Audio Recording with Equalizers – 5 Types of Equalizers – Part Four – The Console Equalizer
The next EQ that I want to describe is the Console EQ. We have a much wider range of diversity in quality and features in the Console EQ than the other categories I describe. Some Console EQ’s are just as high a quality as any Mastering EQ, but there is still something that defines them as a Console EQ. The primary purpose of the Console Equalizer is to provide Frequency adjustments within a single channel of a multi-channel mixing system.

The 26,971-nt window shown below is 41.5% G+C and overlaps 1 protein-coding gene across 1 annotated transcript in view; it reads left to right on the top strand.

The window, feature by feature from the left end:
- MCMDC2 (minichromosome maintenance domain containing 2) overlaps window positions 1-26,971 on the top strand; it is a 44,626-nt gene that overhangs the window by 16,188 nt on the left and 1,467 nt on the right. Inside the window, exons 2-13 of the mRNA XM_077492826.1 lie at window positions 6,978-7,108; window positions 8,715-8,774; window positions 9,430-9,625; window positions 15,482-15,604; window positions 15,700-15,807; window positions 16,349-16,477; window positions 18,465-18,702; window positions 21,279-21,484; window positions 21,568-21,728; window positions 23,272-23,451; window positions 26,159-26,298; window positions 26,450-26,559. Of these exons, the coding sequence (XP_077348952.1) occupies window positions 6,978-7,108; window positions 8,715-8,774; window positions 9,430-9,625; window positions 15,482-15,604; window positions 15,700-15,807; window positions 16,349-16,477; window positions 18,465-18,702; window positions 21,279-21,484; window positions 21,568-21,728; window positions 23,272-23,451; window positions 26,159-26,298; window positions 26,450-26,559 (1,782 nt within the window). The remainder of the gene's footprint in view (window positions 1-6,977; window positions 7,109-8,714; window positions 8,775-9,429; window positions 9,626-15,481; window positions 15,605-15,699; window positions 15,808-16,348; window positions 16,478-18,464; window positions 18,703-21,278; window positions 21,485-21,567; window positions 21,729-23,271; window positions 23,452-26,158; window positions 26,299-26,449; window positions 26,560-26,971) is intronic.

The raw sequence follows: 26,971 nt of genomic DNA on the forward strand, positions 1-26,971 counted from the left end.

By design, the Console has multiple channels connected side by side, each one carries its own separate audio path. Most Console’s are designed to handle Mono audio channels, but some offer the ability to run stereo pairs for each channel. Console’s come in as few as 4 channels mixed to 1, but typically you will find that a professional Console from any era will be a minimum of 4 channels to two channels. The most common Consoles are 12×2, 16×2, 24×2, 32×2, 48×2, and 64×2. Modular Console designs offer any number of channels above 64 that a facility might need. There are in-line Consoles that can switch the audio path to and from a recording device, and there are others that are twice as wide with just as many “mix” channels as there are recording channels. These designs also include a variable number of “Bus” groups, meaning that channels can be sent to a sub-group before the final stereo output, which may look like a 24x4x2 configuration or similar. There are also fully configured surround processing Consoles that have a multi-channel output in addition to the stereo output, so that a music mix can be automated at the same time as a film-track mix output.